The Malaysian government’s problem with Xenophon is likely to be that his visits and statements amplify domestic critiques of the way in which elections are conducted in Malaysia. These critiques are both articulate and, importantly, the Malaysian public is increasingly receptive to them. They target widely-reported electoral problems such as gerrymandering, malapportionment, phantom voters who are registered but cannot be identified, problems with postal voting, and so on.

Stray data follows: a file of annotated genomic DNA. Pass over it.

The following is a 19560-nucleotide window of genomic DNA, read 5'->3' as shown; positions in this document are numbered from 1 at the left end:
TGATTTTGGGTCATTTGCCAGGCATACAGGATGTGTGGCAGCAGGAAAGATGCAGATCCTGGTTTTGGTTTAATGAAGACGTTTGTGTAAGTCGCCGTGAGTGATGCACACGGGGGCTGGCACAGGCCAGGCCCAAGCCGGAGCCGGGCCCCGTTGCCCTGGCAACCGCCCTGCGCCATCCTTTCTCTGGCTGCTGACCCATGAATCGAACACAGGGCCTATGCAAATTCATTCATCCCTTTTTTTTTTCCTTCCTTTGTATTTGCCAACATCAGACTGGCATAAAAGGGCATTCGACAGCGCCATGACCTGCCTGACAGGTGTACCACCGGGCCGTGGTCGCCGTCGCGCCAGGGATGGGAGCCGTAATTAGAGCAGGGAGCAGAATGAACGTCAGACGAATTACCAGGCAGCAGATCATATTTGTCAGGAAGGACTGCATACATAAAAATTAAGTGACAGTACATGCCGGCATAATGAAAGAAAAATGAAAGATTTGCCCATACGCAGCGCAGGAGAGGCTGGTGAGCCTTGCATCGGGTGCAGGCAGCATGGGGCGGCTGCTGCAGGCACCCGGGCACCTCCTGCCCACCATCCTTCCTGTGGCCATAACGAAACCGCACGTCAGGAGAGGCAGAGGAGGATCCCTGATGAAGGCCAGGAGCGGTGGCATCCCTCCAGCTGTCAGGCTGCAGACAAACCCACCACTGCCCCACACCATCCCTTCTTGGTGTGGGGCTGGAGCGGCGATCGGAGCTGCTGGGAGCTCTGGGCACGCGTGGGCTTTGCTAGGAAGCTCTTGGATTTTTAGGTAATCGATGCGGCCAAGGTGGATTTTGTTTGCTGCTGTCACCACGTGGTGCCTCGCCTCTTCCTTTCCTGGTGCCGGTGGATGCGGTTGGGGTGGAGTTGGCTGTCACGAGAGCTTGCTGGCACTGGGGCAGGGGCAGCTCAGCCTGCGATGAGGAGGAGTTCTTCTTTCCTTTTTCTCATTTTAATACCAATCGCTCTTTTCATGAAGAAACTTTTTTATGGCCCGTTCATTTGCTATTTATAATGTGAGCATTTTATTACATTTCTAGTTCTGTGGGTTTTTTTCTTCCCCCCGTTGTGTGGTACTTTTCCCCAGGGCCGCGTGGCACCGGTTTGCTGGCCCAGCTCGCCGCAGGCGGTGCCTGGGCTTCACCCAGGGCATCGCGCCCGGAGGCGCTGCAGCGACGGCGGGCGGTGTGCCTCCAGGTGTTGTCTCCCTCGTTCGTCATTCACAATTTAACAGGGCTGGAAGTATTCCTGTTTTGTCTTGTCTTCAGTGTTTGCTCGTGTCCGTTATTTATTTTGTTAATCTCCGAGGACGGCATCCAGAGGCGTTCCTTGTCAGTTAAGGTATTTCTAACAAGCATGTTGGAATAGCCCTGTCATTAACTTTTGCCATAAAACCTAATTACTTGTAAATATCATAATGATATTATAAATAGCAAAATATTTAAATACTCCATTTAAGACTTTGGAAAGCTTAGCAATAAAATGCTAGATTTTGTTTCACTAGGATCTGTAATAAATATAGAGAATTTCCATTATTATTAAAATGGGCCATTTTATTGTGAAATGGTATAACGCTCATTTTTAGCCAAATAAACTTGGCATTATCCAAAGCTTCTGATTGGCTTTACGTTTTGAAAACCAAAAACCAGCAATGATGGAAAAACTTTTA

Public discussion of the electoral system and its weaknesses has dented the ruling coalition’s electoral prestige, and so drawing attention to them in a manner which is both public and international enables the opposition to advance its message.